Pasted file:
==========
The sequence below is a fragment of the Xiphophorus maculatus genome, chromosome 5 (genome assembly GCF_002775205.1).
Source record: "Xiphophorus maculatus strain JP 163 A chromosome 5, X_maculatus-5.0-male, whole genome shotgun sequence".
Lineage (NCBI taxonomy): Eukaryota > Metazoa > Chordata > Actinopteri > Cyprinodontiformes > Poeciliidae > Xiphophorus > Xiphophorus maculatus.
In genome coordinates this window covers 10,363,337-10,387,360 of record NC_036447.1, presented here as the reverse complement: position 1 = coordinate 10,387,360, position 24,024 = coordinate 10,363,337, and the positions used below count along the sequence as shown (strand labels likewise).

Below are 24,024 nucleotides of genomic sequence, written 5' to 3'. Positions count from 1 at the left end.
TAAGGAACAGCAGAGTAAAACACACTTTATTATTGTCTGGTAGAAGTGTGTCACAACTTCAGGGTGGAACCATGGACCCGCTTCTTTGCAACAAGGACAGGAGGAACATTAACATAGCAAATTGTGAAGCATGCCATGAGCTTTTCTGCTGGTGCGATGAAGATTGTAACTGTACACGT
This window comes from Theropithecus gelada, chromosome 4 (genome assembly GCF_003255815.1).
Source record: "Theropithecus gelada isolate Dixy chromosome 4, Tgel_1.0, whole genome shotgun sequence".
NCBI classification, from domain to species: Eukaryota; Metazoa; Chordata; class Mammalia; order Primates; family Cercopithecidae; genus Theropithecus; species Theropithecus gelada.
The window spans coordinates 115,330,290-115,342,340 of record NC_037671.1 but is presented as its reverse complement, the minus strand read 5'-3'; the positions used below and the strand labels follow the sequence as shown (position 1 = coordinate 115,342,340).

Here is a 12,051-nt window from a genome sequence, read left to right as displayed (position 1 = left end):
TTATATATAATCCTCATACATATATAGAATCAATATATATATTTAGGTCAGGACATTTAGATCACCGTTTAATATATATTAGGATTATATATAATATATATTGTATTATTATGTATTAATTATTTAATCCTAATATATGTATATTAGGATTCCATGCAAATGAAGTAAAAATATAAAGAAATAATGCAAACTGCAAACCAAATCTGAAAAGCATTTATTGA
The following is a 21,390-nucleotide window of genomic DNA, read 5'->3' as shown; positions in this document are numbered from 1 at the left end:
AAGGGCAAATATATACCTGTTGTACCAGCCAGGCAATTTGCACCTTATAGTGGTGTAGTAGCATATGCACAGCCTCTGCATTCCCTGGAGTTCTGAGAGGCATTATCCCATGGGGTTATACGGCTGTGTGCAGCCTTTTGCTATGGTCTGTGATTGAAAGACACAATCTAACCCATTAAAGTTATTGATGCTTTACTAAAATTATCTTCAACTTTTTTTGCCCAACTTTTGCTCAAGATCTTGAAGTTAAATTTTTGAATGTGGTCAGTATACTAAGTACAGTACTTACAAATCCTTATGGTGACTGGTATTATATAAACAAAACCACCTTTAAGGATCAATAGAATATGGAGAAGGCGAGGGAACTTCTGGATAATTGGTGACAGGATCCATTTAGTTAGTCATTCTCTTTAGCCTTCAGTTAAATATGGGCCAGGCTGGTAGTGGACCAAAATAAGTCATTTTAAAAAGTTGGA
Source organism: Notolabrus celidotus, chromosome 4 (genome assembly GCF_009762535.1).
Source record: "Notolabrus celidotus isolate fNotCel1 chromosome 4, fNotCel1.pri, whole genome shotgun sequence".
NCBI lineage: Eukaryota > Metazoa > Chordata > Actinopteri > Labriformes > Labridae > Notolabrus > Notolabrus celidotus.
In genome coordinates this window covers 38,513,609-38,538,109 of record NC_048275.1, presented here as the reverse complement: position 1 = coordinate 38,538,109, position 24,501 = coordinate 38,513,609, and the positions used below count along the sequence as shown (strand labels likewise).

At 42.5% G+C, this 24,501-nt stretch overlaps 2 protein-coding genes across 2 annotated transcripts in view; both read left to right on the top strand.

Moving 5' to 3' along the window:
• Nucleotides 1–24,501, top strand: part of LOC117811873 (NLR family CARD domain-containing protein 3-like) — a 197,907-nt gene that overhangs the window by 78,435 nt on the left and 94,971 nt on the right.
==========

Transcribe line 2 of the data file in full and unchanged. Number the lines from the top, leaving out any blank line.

Source record: "Xiphophorus maculatus strain JP 163 A chromosome 5, X_maculatus-5.0-male, whole genome shotgun sequence".